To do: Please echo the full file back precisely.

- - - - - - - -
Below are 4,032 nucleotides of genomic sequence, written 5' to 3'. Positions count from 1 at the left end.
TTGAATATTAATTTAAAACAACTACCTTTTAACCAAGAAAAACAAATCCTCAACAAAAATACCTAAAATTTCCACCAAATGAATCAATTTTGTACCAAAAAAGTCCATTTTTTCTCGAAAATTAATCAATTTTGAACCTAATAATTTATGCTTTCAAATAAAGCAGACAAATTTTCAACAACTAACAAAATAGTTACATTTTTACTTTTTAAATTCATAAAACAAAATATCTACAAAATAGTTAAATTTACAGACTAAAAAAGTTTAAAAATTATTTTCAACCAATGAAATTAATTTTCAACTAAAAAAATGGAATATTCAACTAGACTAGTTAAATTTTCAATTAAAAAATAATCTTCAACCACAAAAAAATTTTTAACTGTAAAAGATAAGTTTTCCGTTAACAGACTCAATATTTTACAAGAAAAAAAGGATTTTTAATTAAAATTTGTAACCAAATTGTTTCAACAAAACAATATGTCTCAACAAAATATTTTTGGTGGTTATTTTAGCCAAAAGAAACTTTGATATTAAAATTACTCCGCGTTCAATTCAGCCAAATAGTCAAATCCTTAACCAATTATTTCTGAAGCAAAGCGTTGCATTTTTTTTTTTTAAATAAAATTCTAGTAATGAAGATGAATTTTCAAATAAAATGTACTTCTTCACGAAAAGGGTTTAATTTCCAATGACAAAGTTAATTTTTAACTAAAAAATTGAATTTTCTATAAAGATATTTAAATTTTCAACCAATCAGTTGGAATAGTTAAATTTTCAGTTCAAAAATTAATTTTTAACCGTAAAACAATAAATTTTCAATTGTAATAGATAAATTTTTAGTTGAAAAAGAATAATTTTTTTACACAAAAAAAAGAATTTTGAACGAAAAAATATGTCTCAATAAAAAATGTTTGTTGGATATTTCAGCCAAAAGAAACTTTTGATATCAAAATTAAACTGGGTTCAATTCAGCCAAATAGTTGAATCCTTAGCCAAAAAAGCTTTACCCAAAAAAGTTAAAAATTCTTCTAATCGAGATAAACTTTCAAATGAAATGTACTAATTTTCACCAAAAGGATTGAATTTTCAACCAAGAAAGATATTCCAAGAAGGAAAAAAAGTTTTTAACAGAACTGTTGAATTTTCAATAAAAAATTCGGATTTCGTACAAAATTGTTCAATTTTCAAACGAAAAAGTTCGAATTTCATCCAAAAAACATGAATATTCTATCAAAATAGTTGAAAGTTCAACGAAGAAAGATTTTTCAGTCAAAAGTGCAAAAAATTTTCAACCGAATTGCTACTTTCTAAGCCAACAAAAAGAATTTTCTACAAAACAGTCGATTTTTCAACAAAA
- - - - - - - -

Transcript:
Below are 4,032 nucleotides of genomic sequence, written 5' to 3'. Positions count from 1 at the left end.
TTGAATATTAATTTAAAACAACTACCTTTTAACCAAGAAAAACAAATCCTCAACAAAAATACCTAAAATTTCCACCAAATGAATCAATTTTGTACCAAAAAAGTCCATTTTTTCTCGAAAATTAATCAATTTTGAACCTAATAATTTATGCTTTCAAATAAAGCAGACAAATTTTCAACAACTAACAAAATAGTTACATTTTTACTTTTTAAATTCATAAAACAAAATATCTACAAAATAGTTAAATTTACAGACTAAAAAAGTTTAAAAATTATTTTCAACCAATGAAATTAATTTTCAACTAAAAAAATGGAATATTCAACTAGACTAGTTAAATTTTCAATTAAAAAATAATCTTCAACCACAAAAAAATTTTTAACTGTAAAAGATAAGTTTTCCGTTAACAGACTCAATATTTTACAAGAAAAAAAGGATTTTTAATTAAAATTTGTAACCAAATTGTTTCAACAAAACAATATGTCTCAACAAAATATTTTTGGTGGTTATTTTAGCCAAAAGAAACTTTGATATTAAAATTACTCCGCGTTCAATTCAGCCAAATAGTCAAATCCTTAACCAATTATTTCTGAAGCAAAGCGTTGCATTTTTTTTTTTTAAATAAAATTCTAGTAATGAAGATGAATTTTCAAATAAAATGTACTTCTTCACGAAAAGGGTTTAATTTCCAATGACAAAGTTAATTTTTAACTAAAAAATTGAATTTTCTATAAAGATATTTAAATTTTCAACCAATCAGTTGGAATAGTTAAATTTTCAGTTCAAAAATTAATTTTTAACCGTAAAACAATAAATTTTCAATTGTAATAGATAAATTTTTAGTTGAAAAAGAATAATTTTTTTACACAAAAAAAAGAATTTTGAACGAAAAAATATGTCTCAATAAAAAATGTTTGTTGGATATTTCAGCCAAAAGAAACTTTTGATATCAAAATTAAACTGGGTTCAATTCAGCCAAATAGTTGAATCCTTAGCCAAAAAAGCTTTACCCAAAAAAGTTAAAAATTCTTCTAATCGAGATAAACTTTCAAATGAAATGTACTAATTTTCACCAAAAGGATTGAATTTTCAACCAAGAAAGATATTCCAAGAAGGAAAAAAAGTTTTTAACAGAACTGTTGAATTTTCAATAAAAAATTCGGATTTCGTACAAAATTGTTCAATTTTCAAACGAAAAAGTTCGAATTTCATCCAAAAAACATGAATATTCTATCAAAATAGTTGAAAGTTCAACGAAGAAAGATTTTTCAGTCAAAAGTGCAAAAAATTTTCAACCGAATTGCTACTTTCTAAGCCAACAAAAAGAATTTTCTACAAAACAGTCGATTTTTCAACAAAA